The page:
Sam Juha has slung sandwiches and salads at his deli Cheese n’ Stuff on Durant Avenue for 34 years. But what’s mostly on his menu nowadays are heaping portions of disappointment and worry.
“I’ve never had a month like this; this is the worst I’ve seen,” says Juha. “The overhead is still the same – we have the same employees, rent, and PG&E bills – but we’re only doing 20 percent of our normal business. And it’s tough, really tough.”
The problem: After suffering through four months of pandemic-mandated closure, Juha reopened to find that a huge chunk of his customer base had vanished. That’s because UC Berkeley shut down most in-person learning this semester in favor of online instruction. With no need to physically attend classes, and with a housing cap in the dorms to enforce social distancing, students are sparse on campus. Roughly 8,500 students live in residential halls and university housing in a typical year; today, there’s only 2,200. Thousands of other students are living elsewhere and studying remotely.
In the past, Juha could supplement his deli income by catering university sports events. Those don’t exist anymore. So he’s dug into his personal savings to stay afloat. “I’m hoping school will come back soon, but it doesn’t look like it,” he says. “I cannot close and I cannot stay like this. I honestly don’t know what to do.”
It’s a refrain you’ll hear from small-business owners who depend on students for their livelihood – not just those from the university, but from the physically shuttered Berkeley City College, Berkeley High School, and Kaplan language school. Just how bad is their situation? Well, the city has yet to compile data on the economic impact of the student drought. But the Downtown Berkeley Association’s automated pedestrian counters on city sidewalks – yes, they exist and they’re called PYRO-Boxes – calculate a loss of about two-thirds of foot traffic with UC Berkeley in session online, compared to foot traffic before the pandemic
“Obviously, it’s been a really hard summer and it continues to be a hard fall,” says John Caner, the association’s CEO. “It’s just heartbreaking to see these people spending their life savings and hanging on by a thread, not knowing if they can keep their doors open and pay their employees.”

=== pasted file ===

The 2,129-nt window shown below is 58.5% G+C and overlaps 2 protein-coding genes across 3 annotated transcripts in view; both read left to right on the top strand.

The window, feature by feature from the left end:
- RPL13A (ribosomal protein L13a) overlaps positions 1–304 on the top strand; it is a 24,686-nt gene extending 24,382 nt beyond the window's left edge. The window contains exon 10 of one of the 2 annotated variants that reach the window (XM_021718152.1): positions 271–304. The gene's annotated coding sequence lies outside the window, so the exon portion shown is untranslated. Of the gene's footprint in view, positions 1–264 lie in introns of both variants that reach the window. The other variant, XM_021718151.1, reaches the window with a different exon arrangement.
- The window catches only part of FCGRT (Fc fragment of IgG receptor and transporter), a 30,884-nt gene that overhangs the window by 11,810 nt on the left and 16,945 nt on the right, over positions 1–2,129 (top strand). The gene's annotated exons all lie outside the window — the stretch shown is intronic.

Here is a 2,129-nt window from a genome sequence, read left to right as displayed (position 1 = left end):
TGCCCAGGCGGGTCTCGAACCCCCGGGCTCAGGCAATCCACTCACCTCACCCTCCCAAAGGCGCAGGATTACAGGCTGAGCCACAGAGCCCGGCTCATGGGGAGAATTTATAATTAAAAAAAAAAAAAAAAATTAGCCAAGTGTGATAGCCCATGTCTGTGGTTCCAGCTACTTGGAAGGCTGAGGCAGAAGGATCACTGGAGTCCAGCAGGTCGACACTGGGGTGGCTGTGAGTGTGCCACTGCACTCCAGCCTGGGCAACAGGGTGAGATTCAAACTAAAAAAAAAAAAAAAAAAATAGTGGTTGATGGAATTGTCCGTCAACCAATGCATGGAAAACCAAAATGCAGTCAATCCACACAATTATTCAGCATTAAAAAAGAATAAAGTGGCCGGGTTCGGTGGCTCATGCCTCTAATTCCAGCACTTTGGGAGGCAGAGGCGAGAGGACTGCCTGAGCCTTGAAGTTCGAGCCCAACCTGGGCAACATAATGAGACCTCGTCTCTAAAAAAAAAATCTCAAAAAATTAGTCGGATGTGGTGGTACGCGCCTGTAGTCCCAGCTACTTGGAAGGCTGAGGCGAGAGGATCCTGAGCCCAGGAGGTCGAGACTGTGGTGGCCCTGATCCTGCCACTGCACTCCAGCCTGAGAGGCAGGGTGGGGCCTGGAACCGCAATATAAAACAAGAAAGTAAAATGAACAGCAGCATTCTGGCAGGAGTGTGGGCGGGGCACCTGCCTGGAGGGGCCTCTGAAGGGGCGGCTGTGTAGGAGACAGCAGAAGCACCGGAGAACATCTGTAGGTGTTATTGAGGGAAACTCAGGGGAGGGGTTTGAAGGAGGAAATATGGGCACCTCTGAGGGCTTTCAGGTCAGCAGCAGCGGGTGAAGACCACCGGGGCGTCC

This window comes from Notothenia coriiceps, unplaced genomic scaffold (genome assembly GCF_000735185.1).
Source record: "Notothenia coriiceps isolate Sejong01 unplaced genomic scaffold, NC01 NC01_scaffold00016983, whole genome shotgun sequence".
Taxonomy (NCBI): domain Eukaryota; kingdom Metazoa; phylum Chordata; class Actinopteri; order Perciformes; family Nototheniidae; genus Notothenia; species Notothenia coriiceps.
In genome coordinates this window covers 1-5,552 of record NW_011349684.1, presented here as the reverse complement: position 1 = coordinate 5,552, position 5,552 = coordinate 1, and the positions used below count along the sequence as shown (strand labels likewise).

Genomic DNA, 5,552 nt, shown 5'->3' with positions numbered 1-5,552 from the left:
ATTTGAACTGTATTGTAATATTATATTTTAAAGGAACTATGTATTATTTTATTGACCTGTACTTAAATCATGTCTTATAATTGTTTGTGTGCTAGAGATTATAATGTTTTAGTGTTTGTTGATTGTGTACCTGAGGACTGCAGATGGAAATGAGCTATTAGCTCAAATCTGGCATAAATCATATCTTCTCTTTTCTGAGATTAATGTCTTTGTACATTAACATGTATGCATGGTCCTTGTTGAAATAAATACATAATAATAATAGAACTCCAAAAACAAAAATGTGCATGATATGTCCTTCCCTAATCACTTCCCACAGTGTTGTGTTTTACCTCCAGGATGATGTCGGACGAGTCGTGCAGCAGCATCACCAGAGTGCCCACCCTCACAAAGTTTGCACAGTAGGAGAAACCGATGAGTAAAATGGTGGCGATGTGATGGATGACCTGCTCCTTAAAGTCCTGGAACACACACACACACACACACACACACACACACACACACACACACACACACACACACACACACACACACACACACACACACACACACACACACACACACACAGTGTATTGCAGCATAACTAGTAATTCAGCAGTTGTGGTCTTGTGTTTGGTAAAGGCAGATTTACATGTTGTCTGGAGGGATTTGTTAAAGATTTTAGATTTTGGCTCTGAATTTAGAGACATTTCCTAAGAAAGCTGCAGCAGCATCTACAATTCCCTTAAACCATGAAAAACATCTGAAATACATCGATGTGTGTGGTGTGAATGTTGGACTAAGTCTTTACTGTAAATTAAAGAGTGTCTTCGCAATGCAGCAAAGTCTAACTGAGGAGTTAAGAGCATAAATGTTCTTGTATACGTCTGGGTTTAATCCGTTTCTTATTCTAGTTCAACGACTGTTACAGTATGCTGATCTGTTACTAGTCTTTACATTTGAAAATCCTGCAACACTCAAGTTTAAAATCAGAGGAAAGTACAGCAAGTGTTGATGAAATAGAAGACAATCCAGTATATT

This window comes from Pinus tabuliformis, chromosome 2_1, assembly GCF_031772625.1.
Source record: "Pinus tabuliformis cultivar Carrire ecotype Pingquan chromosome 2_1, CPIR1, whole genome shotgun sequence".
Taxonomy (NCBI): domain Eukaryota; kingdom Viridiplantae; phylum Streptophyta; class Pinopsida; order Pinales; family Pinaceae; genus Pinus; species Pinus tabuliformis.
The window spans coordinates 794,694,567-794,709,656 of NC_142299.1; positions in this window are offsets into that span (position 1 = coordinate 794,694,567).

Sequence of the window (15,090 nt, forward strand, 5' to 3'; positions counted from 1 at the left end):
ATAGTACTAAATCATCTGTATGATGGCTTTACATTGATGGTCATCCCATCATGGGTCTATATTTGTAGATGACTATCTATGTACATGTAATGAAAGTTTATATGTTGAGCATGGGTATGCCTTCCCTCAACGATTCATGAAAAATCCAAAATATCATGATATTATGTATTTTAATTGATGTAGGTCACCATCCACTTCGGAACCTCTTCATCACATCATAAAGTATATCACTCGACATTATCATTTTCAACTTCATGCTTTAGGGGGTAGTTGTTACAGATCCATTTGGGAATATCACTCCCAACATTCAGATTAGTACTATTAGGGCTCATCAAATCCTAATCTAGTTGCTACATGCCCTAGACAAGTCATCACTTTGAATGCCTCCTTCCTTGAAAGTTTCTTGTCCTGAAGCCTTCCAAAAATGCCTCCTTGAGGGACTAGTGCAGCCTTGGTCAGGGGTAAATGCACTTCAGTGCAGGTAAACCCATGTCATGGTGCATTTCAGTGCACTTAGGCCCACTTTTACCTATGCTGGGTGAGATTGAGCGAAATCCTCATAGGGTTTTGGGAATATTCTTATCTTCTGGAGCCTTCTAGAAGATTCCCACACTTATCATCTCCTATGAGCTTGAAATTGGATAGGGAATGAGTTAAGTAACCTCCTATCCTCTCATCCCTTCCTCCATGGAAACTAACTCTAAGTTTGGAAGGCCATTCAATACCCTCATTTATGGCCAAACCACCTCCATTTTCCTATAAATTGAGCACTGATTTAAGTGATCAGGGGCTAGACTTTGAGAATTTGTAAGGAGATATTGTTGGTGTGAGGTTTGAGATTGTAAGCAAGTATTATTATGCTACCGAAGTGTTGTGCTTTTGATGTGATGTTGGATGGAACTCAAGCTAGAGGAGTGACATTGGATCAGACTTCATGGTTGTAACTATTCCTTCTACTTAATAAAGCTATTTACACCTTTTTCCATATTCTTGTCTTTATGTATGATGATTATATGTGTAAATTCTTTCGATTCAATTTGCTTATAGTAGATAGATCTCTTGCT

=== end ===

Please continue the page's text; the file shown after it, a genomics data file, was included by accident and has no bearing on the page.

Nive Thilagaraj and her husband operate Bollywood Cafe on Euclid Avenue on the north side of campus, attracting students with an affordable selection of tasty curries and Indian street snacks. They serve so many students – about 90 percent of their clientele – that they joke about what they’re going to feed their “children” when menu-planning each morning.
Previously they’d have 100 or so customers a day. Now they’re lucky if they see a dozen. That’s caused Thilagaraj to fret about the cafe’s survival and the mental health of her husband, an immigrant who fled from genocide. “He recently lost his brother and I didn’t want this to happen to him,” she says. “He bought this restaurant with all his savings and it is super-important to us as well as this is a long-term passion for him.” (They have set up a GoFundMe campaign to raise additional funds.)
Restaurateurs aren’t the only ones feeling the pain. Games of Berkeley hosts a board-game night on Thursdays that was popular among students, who’d support the business by purchasing amusements like Coup and Codenames as well as sodas and snacks. But now “nobody’s playing games at the store,” says managing owner Erik Bigglestone, who’s cut shop hours and his own pay. “We’re struggling. We’re not at the point where we’re breaking even, but we have reduced the speed at which we were losing money.”
“I would say we definitely have seen a decrease in sales at the shop,” says Leia McQueen, a manager at the computer-repair store Fix That Mac on Oxford Street. “It’s almost like a ghost town over here. You don’t really see many people, except the ones doing construction over at Center Street.”
UC Berkeley could not say how many of its students are living off-campus around the city. Indications are it’s not a lot. “We usually have zero empty apartments at this time of year. And we have maybe 140. It’s huge,” says Sam Sorokin, managing partner and broker at Premium Properties, whose office is on Telegraph Avenue.